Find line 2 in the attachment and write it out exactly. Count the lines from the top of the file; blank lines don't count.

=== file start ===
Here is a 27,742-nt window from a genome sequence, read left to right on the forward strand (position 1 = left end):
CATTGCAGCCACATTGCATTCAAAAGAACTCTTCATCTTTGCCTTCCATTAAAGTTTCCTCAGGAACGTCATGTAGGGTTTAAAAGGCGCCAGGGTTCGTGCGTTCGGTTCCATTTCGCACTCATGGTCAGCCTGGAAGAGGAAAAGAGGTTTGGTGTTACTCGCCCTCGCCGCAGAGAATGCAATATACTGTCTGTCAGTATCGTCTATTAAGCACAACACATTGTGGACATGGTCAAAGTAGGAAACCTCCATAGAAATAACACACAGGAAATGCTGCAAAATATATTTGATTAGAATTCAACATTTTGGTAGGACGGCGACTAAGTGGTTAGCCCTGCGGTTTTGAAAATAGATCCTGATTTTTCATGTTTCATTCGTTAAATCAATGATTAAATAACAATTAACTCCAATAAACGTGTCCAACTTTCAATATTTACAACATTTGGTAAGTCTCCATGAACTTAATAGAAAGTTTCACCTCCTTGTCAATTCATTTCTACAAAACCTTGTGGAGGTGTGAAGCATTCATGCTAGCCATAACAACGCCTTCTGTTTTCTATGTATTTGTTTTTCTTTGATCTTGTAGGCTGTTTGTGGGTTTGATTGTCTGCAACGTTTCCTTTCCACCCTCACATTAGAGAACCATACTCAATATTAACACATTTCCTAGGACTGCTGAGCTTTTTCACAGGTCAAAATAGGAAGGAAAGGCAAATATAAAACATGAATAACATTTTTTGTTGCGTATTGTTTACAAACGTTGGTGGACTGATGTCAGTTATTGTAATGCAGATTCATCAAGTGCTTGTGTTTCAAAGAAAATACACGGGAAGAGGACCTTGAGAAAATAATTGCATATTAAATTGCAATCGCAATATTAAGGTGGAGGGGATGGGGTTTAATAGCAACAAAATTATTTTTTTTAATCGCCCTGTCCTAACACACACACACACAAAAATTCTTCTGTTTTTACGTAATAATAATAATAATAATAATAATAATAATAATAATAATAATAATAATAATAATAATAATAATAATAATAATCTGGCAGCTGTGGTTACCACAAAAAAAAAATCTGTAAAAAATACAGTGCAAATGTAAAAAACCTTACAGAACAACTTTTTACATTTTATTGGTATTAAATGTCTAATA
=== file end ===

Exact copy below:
CATTGCAGCCACATTGCATTCAAAAGAACTCTTCATCTTTGCCTTCCATTAAAGTTTCCTCAGGAACGTCATGTAGGGTTTAAAAGGCGCCAGGGTTCGTGCGTTCGGTTCCATTTCGCACTCATGGTCAGCCTGGAAGAGGAAAAGAGGTTTGGTGTTACTCGCCCTCGCCGCAGAGAATGCAATATACTGTCTGTCAGTATCGTCTATTAAGCACAACACATTGTGGACATGGTCAAAGTAGGAAACCTCCATAGAAATAACACACAGGAAATGCTGCAAAATATATTTGATTAGAATTCAACATTTTGGTAGGACGGCGACTAAGTGGTTAGCCCTGCGGTTTTGAAAATAGATCCTGATTTTTCATGTTTCATTCGTTAAATCAATGATTAAATAACAATTAACTCCAATAAACGTGTCCAACTTTCAATATTTACAACATTTGGTAAGTCTCCATGAACTTAATAGAAAGTTTCACCTCCTTGTCAATTCATTTCTACAAAACCTTGTGGAGGTGTGAAGCATTCATGCTAGCCATAACAACGCCTTCTGTTTTCTATGTATTTGTTTTTCTTTGATCTTGTAGGCTGTTTGTGGGTTTGATTGTCTGCAACGTTTCCTTTCCACCCTCACATTAGAGAACCATACTCAATATTAACACATTTCCTAGGACTGCTGAGCTTTTTCACAGGTCAAAATAGGAAGGAAAGGCAAATATAAAACATGAATAACATTTTTTGTTGCGTATTGTTTACAAACGTTGGTGGACTGATGTCAGTTATTGTAATGCAGATTCATCAAGTGCTTGTGTTTCAAAGAAAATACACGGGAAGAGGACCTTGAGAAAATAATTGCATATTAAATTGCAATCGCAATATTAAGGTGGAGGGGATGGGGTTTAATAGCAACAAAATTATTTTTTTTAATCGCCCTGTCCTAACACACACACACACAAAAATTCTTCTGTTTTTACGTAATAATAATAATAATAATAATAATAATAATAATAATAATAATAATAATAATAATAATAATAATAATAATAATCTGGCAGCTGTGGTTACCACAAAAAAAAAATCTGTAAAAAATACAGTGCAAATGTAAAAAACCTTACAGAACAACTTTTTACATTTTATTGGTATTAAATGTCTAATA